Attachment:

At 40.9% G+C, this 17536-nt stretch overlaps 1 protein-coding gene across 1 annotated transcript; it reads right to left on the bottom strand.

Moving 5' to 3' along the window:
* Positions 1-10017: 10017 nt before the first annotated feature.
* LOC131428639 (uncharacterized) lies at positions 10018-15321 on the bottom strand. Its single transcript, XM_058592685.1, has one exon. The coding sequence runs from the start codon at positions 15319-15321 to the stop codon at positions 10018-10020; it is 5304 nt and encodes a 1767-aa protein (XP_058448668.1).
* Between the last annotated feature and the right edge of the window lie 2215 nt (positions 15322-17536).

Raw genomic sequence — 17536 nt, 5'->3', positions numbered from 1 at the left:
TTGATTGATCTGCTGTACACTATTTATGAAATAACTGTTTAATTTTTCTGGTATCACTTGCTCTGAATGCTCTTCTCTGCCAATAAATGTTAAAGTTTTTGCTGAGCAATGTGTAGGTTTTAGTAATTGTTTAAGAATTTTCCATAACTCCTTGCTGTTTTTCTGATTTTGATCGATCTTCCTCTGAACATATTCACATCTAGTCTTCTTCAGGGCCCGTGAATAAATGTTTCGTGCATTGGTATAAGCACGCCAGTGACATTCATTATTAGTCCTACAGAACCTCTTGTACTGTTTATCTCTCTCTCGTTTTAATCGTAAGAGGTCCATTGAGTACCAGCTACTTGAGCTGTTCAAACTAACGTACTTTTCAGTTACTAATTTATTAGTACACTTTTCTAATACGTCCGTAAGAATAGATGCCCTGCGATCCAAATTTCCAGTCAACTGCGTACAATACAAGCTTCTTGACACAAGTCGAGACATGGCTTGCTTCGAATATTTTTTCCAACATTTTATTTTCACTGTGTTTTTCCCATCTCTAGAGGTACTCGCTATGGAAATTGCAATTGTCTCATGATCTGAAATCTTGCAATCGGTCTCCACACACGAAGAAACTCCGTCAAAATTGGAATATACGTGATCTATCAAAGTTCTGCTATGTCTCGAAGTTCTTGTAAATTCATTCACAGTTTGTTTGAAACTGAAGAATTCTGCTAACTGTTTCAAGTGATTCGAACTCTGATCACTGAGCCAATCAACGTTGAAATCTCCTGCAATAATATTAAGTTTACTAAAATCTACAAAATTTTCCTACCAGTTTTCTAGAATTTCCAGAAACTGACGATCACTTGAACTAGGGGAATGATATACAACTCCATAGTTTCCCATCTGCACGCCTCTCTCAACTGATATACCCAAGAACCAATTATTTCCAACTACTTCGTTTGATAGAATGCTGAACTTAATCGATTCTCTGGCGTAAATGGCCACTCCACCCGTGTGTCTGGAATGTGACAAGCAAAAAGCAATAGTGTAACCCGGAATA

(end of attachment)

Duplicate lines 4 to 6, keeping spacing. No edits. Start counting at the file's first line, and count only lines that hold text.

* LOC131428639 (uncharacterized) lies at positions 10018-15321 on the bottom strand. Its single transcript, XM_058592685.1, has one exon. The coding sequence runs from the start codon at positions 15319-15321 to the stop codon at positions 10018-10020; it is 5304 nt and encodes a 1767-aa protein (XP_058448668.1).
* Between the last annotated feature and the right edge of the window lie 2215 nt (positions 15322-17536).

Raw genomic sequence — 17536 nt, 5'->3', positions numbered from 1 at the left: